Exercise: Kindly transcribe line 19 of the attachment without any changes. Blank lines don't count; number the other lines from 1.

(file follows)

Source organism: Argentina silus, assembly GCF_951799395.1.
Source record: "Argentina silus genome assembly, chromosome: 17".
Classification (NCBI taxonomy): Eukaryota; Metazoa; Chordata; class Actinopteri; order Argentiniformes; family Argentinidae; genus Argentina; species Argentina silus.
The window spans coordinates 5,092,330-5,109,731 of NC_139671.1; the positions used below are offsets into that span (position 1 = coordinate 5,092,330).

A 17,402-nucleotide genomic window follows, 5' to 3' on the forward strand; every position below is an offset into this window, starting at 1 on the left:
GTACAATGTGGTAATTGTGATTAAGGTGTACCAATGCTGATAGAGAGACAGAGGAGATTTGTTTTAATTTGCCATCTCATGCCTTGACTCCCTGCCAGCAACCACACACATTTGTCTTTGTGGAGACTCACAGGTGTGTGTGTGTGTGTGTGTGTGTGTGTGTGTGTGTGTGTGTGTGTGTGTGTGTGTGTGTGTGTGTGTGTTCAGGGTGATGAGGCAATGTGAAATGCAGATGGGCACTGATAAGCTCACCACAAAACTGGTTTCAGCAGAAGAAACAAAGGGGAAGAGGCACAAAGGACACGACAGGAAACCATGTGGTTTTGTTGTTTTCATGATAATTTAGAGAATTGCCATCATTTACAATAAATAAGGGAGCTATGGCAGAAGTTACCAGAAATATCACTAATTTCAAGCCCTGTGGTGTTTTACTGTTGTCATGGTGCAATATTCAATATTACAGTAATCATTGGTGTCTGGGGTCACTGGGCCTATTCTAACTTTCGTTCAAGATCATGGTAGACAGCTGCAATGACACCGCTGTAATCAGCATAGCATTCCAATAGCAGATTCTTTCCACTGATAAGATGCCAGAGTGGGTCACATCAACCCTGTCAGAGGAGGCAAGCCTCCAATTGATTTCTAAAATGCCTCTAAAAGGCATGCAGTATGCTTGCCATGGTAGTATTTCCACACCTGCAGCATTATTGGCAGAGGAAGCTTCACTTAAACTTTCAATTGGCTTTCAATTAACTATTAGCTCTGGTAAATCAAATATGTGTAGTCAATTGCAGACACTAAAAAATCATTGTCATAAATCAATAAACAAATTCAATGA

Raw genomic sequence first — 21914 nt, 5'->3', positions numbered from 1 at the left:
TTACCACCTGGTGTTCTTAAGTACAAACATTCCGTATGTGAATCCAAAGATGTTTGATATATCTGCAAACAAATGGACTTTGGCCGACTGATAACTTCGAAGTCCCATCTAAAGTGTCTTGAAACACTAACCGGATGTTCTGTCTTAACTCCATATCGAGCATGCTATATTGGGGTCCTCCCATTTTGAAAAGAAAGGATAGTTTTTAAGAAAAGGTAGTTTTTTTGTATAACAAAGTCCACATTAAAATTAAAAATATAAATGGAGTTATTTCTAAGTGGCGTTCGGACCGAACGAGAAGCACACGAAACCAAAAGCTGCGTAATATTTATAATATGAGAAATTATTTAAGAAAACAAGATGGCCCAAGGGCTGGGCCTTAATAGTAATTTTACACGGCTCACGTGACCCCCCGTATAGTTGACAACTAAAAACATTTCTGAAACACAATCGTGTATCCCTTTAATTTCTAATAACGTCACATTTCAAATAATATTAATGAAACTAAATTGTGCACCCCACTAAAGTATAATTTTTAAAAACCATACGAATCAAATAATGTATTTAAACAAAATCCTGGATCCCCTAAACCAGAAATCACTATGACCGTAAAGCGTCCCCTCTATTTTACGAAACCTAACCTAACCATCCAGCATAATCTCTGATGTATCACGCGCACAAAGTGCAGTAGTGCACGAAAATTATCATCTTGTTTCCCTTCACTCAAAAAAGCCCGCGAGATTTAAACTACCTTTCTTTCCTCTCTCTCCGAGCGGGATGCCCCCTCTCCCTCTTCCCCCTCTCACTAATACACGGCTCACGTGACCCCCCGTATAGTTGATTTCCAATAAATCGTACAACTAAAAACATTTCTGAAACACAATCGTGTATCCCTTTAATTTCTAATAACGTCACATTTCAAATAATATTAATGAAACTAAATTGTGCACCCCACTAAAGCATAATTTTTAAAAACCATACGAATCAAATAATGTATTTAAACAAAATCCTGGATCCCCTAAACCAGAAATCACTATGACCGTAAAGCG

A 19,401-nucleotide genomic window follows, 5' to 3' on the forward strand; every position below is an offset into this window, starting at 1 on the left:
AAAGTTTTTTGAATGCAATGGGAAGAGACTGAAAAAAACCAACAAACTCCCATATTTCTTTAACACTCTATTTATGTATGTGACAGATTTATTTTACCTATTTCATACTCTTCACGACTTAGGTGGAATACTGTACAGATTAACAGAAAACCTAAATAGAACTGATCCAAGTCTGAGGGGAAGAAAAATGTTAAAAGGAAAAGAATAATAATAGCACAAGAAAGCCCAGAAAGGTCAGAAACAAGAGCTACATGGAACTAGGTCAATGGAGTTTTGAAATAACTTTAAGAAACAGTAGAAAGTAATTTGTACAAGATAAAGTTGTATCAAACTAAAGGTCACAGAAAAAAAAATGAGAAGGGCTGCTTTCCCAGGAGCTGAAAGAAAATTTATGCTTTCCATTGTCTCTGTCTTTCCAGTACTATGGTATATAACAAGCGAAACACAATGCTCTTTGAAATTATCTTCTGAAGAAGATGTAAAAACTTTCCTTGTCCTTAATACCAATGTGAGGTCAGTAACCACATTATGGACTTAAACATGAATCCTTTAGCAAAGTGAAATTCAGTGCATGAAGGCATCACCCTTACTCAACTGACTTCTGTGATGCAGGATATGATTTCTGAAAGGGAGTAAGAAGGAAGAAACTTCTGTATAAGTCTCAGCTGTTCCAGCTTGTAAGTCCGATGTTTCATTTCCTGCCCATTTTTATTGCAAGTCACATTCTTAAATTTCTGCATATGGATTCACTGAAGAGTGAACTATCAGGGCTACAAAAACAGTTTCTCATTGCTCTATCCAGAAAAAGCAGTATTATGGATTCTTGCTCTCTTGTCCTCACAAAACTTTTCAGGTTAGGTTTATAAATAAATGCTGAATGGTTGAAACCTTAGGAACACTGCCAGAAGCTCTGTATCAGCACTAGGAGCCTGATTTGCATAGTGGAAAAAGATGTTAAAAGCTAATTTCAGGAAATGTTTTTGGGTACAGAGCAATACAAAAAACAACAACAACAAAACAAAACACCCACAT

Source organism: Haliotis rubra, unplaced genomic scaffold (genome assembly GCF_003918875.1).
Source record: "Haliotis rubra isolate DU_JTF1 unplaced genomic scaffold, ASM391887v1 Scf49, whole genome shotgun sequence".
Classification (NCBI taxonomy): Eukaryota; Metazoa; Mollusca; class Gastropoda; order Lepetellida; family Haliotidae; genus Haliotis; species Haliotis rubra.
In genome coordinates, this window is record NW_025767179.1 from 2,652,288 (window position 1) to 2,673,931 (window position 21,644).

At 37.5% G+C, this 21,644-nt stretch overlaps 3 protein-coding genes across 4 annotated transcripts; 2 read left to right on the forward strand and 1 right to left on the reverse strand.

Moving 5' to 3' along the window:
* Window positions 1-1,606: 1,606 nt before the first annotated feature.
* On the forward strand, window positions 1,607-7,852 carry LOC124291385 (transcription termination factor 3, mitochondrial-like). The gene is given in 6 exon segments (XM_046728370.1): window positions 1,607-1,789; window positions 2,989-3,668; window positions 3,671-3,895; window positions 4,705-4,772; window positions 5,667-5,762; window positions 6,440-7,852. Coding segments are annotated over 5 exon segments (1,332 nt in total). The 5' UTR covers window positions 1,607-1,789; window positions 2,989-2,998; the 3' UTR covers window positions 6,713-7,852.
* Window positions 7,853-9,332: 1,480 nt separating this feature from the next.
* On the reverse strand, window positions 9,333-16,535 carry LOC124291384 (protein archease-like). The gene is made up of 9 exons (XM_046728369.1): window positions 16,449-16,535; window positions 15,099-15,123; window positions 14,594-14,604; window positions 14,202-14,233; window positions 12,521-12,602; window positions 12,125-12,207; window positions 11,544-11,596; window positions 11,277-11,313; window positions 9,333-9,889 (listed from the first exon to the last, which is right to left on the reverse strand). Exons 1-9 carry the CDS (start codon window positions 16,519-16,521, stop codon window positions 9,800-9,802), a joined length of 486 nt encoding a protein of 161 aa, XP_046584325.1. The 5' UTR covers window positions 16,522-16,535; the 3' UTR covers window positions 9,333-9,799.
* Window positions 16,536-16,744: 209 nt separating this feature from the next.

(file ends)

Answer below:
* Window positions 7,853-9,332: 1,480 nt separating this feature from the next.